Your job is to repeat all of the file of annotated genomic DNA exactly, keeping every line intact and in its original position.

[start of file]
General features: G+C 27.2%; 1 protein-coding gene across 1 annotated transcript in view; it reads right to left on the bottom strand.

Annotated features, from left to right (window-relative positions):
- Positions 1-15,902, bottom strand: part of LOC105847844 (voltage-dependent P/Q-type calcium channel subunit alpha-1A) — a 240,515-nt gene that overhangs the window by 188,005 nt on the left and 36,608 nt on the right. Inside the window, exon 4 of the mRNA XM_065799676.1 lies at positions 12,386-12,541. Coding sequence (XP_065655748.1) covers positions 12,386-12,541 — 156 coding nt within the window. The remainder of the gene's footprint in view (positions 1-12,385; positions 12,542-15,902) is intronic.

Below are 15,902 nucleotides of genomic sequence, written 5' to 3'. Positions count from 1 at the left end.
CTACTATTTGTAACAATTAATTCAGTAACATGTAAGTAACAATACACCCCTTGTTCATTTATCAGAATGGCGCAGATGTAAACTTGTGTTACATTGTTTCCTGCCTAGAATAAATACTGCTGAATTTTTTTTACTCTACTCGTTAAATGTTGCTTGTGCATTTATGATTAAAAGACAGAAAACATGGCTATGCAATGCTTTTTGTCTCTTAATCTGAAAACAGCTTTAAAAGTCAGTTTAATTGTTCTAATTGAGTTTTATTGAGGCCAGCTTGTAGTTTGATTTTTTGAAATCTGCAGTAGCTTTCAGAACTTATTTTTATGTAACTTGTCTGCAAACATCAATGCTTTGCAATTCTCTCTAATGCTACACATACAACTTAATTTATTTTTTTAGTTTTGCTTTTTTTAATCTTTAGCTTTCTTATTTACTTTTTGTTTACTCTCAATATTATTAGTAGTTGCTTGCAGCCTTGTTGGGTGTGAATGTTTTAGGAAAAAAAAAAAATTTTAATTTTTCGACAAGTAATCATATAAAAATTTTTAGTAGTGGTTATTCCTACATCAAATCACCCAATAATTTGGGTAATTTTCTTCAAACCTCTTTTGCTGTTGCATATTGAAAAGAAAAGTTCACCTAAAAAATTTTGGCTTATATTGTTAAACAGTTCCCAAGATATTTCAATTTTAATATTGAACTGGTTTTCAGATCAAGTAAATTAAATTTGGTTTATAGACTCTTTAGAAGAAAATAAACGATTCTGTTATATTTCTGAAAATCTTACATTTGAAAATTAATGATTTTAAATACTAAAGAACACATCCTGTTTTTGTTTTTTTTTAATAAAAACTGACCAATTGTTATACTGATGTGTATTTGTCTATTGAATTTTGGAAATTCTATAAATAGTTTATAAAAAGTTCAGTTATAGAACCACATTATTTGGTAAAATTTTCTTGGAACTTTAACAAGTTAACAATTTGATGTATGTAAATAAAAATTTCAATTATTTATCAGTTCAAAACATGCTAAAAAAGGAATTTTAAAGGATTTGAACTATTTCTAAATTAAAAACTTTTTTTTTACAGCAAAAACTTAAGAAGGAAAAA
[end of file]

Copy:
General features: G+C 27.2%; 1 protein-coding gene across 1 annotated transcript in view; it reads right to left on the bottom strand.

Annotated features, from left to right (window-relative positions):
- Positions 1-15,902, bottom strand: part of LOC105847844 (voltage-dependent P/Q-type calcium channel subunit alpha-1A) — a 240,515-nt gene that overhangs the window by 188,005 nt on the left and 36,608 nt on the right. Inside the window, exon 4 of the mRNA XM_065799676.1 lies at positions 12,386-12,541. Coding sequence (XP_065655748.1) covers positions 12,386-12,541 — 156 coding nt within the window. The remainder of the gene's footprint in view (positions 1-12,385; positions 12,542-15,902) is intronic.

Below are 15,902 nucleotides of genomic sequence, written 5' to 3'. Positions count from 1 at the left end.
CTACTATTTGTAACAATTAATTCAGTAACATGTAAGTAACAATACACCCCTTGTTCATTTATCAGAATGGCGCAGATGTAAACTTGTGTTACATTGTTTCCTGCCTAGAATAAATACTGCTGAATTTTTTTTACTCTACTCGTTAAATGTTGCTTGTGCATTTATGATTAAAAGACAGAAAACATGGCTATGCAATGCTTTTTGTCTCTTAATCTGAAAACAGCTTTAAAAGTCAGTTTAATTGTTCTAATTGAGTTTTATTGAGGCCAGCTTGTAGTTTGATTTTTTGAAATCTGCAGTAGCTTTCAGAACTTATTTTTATGTAACTTGTCTGCAAACATCAATGCTTTGCAATTCTCTCTAATGCTACACATACAACTTAATTTATTTTTTTAGTTTTGCTTTTTTTAATCTTTAGCTTTCTTATTTACTTTTTGTTTACTCTCAATATTATTAGTAGTTGCTTGCAGCCTTGTTGGGTGTGAATGTTTTAGGAAAAAAAAAAAATTTTAATTTTTCGACAAGTAATCATATAAAAATTTTTAGTAGTGGTTATTCCTACATCAAATCACCCAATAATTTGGGTAATTTTCTTCAAACCTCTTTTGCTGTTGCATATTGAAAAGAAAAGTTCACCTAAAAAATTTTGGCTTATATTGTTAAACAGTTCCCAAGATATTTCAATTTTAATATTGAACTGGTTTTCAGATCAAGTAAATTAAATTTGGTTTATAGACTCTTTAGAAGAAAATAAACGATTCTGTTATATTTCTGAAAATCTTACATTTGAAAATTAATGATTTTAAATACTAAAGAACACATCCTGTTTTTGTTTTTTTTTAATAAAAACTGACCAATTGTTATACTGATGTGTATTTGTCTATTGAATTTTGGAAATTCTATAAATAGTTTATAAAAAGTTCAGTTATAGAACCACATTATTTGGTAAAATTTTCTTGGAACTTTAACAAGTTAACAATTTGATGTATGTAAATAAAAATTTCAATTATTTATCAGTTCAAAACATGCTAAAAAAGGAATTTTAAAGGATTTGAACTATTTCTAAATTAAAAACTTTTTTTTTACAGCAAAAACTTAAGAAGGAAAAA